Mr W self-referred to Advocacy in Barnet for help with housing. Mr W is a 64 year old man who is registered disabled, has COPD and multiple cancers. Having had a stable place to live thanks to a friend a change of circumstances meant he needed to move.
Mr W’s advocate attended a pre arranged meeting with Barnet Group with him with a view to securing him a place in sheltered housing. He informed them of his current situation, medical situation and forthcoming treatment for cancer. Mr W was given the impression that he would be Band 1 for housing needs. However, after this meeting Mr W received a letter from Barnet Group stating that he had given them the impression he was 65 rather than 64 at the time, and that his savings were such he would be Band 4 and, with a week until eviction, the best option would be to move in to a private rented studio flat. On learning that he was not seen to be eligible for sheltered housing, and with the inference that he had tried to be misleading about his age, Mr W contacted Advocacy in Barnet and stated that he felt “totally dejected” and that he was considering not having cancer treatment and instead letting the illness run it’s course.
Mr W’s advocate facilitated an appeal of this decision and, with just a week remaining until he was evicted, contacted a local councillor. The councillor immediately contacted Advocacy in Barnet and Barnet Homes and involved herself in his case. In the meantime, Mr W had left his previous accommodation and was staying in a hotel. The councillor’s involvement caused the Emergency Response Team to become involved and they commenced looking for suitable temporary accommodation for him. Barnet Group also admitted that they had made a mistake in not allocating him Band 1 previously.
Following appeal and intervention by the councillor Mr W was elevated to Band 1 and suitable accommodation found in a one bedroom sheltered housing flat in which he is now very happy. He could commence his cancer treatment in a comfortable new home and told his advocate that sometimes he feels like “going out just so he can come home”.
Case Study: Quality of life improved…
Ms W was referred to Advocacy in Barnet in May 2017. She was an inpatient at Edgware Community Hospital having suffered two strokes. Ms W was 57 years old and had previously been living independently in Barnet. She had been being supported by her sister but she became overwhelmed and asked for advocacy support for her sister.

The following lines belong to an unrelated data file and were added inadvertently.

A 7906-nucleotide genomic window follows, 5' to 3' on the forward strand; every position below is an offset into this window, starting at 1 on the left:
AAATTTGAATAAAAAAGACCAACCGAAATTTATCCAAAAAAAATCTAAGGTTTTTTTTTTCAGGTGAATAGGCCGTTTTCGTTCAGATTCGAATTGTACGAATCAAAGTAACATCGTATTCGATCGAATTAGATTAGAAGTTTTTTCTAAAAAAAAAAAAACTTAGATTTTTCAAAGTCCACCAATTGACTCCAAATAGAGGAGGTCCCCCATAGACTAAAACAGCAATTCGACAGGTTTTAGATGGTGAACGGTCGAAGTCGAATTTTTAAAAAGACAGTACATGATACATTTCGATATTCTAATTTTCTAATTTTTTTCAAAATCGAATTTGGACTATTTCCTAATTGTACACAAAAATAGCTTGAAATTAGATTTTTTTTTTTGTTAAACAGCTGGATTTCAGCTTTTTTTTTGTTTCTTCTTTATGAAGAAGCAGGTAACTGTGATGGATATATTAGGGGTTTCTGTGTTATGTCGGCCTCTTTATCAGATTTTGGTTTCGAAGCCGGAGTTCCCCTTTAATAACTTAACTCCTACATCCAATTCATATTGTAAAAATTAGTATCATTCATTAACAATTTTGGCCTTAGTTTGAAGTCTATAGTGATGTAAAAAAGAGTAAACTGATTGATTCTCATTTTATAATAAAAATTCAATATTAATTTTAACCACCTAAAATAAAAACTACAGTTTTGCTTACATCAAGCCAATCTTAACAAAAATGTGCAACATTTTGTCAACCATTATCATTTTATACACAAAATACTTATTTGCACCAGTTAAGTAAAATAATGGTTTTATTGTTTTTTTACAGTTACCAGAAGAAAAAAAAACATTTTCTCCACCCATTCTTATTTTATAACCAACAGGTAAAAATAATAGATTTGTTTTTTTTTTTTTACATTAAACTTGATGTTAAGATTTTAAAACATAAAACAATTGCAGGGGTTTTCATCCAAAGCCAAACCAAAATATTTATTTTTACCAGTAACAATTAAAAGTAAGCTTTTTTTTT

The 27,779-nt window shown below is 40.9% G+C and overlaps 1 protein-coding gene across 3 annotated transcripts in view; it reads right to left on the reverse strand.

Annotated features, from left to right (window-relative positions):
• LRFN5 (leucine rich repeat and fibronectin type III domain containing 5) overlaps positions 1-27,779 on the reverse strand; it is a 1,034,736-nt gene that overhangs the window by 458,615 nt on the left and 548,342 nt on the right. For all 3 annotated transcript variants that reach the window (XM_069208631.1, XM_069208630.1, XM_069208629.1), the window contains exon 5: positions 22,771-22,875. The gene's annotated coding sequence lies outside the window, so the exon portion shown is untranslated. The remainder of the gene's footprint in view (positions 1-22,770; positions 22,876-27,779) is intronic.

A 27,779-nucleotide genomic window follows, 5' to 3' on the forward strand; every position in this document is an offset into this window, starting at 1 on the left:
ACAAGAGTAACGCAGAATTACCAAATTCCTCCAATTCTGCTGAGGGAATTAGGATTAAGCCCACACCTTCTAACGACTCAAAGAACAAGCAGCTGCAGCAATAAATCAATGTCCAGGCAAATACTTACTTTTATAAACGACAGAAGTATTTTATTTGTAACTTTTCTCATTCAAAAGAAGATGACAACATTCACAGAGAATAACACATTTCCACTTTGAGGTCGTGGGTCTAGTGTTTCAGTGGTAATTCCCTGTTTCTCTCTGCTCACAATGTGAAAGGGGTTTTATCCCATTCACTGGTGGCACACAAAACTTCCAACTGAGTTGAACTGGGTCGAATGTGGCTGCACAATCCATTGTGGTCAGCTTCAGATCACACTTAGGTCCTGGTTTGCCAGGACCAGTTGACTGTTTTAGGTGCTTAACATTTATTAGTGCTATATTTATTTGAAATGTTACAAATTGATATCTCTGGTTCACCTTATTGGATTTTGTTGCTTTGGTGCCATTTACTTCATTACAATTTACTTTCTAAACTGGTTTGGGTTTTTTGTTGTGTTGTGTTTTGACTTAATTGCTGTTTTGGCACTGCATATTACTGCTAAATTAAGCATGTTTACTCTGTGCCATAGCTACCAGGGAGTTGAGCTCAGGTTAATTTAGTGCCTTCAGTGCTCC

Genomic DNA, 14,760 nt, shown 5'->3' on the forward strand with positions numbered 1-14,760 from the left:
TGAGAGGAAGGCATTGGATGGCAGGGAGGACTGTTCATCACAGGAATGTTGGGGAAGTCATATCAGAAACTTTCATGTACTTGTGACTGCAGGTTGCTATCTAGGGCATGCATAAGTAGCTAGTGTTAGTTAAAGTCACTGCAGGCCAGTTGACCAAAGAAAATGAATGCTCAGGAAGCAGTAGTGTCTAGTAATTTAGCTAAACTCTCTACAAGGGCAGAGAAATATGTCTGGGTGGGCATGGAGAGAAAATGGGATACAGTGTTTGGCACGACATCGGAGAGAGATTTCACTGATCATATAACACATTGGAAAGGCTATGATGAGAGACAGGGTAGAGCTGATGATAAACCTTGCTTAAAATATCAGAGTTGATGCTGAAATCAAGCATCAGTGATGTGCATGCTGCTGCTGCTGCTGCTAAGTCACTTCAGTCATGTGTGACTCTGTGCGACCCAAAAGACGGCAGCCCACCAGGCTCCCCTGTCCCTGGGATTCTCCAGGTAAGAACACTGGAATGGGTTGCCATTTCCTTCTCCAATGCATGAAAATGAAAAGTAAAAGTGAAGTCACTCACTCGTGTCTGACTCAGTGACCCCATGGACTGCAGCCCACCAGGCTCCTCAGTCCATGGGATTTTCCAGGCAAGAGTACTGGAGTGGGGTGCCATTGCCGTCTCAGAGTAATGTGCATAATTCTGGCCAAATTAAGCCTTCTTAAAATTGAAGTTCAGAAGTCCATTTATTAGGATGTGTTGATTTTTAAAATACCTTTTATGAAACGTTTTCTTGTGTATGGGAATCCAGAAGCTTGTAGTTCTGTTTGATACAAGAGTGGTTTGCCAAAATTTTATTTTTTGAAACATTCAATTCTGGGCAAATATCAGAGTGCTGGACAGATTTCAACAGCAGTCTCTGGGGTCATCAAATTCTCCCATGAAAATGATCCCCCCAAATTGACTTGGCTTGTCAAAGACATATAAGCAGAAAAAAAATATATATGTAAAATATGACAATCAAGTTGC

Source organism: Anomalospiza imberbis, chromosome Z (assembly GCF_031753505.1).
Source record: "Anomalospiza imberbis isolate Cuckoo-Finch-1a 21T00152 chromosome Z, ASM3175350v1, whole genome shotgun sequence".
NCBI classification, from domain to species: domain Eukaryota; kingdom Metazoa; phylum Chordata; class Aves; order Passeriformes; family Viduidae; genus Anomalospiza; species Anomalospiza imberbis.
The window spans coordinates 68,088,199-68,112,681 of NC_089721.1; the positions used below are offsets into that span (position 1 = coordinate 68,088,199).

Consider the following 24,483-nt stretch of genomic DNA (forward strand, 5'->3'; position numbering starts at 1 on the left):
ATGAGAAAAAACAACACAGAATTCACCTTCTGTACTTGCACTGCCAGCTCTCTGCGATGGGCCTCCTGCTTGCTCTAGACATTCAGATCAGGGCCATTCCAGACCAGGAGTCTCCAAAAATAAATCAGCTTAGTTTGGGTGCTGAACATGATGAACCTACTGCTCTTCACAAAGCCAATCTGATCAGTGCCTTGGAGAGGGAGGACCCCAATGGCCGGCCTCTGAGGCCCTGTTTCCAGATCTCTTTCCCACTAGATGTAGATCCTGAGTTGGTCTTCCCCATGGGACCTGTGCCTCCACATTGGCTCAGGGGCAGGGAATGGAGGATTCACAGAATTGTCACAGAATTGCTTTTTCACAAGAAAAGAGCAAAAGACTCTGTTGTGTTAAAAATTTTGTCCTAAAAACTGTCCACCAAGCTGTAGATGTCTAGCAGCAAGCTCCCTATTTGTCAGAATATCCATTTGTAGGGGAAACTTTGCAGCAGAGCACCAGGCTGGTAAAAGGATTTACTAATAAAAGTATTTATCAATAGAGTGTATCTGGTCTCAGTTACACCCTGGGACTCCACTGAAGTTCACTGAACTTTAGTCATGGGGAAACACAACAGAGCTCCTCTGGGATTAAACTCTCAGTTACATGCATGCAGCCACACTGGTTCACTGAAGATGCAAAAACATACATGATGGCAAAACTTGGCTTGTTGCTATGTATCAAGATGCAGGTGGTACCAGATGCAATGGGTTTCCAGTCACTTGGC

As a result of the strokes Ms W had been left paralysed down one side of her body, she had previously had a brain tumour and her memory was not good. Modifications would be required in Ms W’s property for her to return to her privately rented flat but her landlord was not willing to do this Ms W was going to be made homeless within two weeks of being discharged from hospital. Hospital discharge coordinators and social workers advised that this was the correct course of action, that Ms W should return home and then present herself as homeless when her tenancy expired. Advocates argued that this was an inappropriate course of action. Advocates escalated these concerns and then attended a series of multi- disciplinary meet which saw medical staff agree and a place was found for her in local sheltered housing and a care package was arranged. Unfortunately Ms W had a series of falls in the sheltered housing and ended up being readmitted to hospital.
Ms W was then held in hospital for a period of months awaiting allocation to more appropriate accommodation. During which time she received poor treatment from some members of staff which advocates supported her in complaining about as she did not want her family further upset by this. Advocates attended many multi- disciplinary meetings on Ms W’s next move and funding her care. Ms W has a child in London who lives in a neighbouring borough. She had no previous connections to Barnet before she had begun renting a flat there six months before her strokes. Advocates campaigned for her to be moved to a care home nearer to her daughter. Despite Ms W having no previous ties to Barnet, this was repeatedly turned down and Ms W was being offered very little in Barnet based alternatives. After several months of meetings, emails, calls and complaints to hospital staff, hospital social workers and community social workers Ms W was discharged to a care home in the desired borough. Ms W now finally resides in an appropriate care home and she is able to see her daughter very regularly.